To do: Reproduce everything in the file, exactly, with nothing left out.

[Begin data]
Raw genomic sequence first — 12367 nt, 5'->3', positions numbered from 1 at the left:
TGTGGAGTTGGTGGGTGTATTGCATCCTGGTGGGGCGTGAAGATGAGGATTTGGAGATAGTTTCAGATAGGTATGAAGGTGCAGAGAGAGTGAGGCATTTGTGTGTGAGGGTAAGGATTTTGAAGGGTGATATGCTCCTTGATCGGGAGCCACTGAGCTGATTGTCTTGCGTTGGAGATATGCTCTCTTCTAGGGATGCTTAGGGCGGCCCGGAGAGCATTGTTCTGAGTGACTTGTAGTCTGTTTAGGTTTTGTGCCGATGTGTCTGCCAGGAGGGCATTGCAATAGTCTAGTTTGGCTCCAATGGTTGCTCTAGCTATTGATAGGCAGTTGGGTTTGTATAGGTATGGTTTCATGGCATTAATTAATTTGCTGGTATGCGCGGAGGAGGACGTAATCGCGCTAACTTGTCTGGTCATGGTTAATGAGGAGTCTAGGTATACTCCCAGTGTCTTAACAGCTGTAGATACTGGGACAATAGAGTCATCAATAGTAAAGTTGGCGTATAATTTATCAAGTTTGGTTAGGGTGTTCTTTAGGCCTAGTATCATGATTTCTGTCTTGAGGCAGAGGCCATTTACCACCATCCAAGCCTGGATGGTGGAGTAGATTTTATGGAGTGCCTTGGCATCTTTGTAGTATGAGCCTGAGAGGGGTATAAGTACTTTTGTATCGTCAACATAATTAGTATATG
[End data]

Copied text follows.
Raw genomic sequence first — 12367 nt, 5'->3', positions numbered from 1 at the left:
TGTGGAGTTGGTGGGTGTATTGCATCCTGGTGGGGCGTGAAGATGAGGATTTGGAGATAGTTTCAGATAGGTATGAAGGTGCAGAGAGAGTGAGGCATTTGTGTGTGAGGGTAAGGATTTTGAAGGGTGATATGCTCCTTGATCGGGAGCCACTGAGCTGATTGTCTTGCGTTGGAGATATGCTCTCTTCTAGGGATGCTTAGGGCGGCCCGGAGAGCATTGTTCTGAGTGACTTGTAGTCTGTTTAGGTTTTGTGCCGATGTGTCTGCCAGGAGGGCATTGCAATAGTCTAGTTTGGCTCCAATGGTTGCTCTAGCTATTGATAGGCAGTTGGGTTTGTATAGGTATGGTTTCATGGCATTAATTAATTTGCTGGTATGCGCGGAGGAGGACGTAATCGCGCTAACTTGTCTGGTCATGGTTAATGAGGAGTCTAGGTATACTCCCAGTGTCTTAACAGCTGTAGATACTGGGACAATAGAGTCATCAATAGTAAAGTTGGCGTATAATTTATCAAGTTTGGTTAGGGTGTTCTTTAGGCCTAGTATCATGATTTCTGTCTTGAGGCAGAGGCCATTTACCACCATCCAAGCCTGGATGGTGGAGTAGATTTTATGGAGTGCCTTGGCATCTTTGTAGTATGAGCCTGAGAGGGGTATAAGTACTTTTGTATCGTCAACATAATTAGTATATG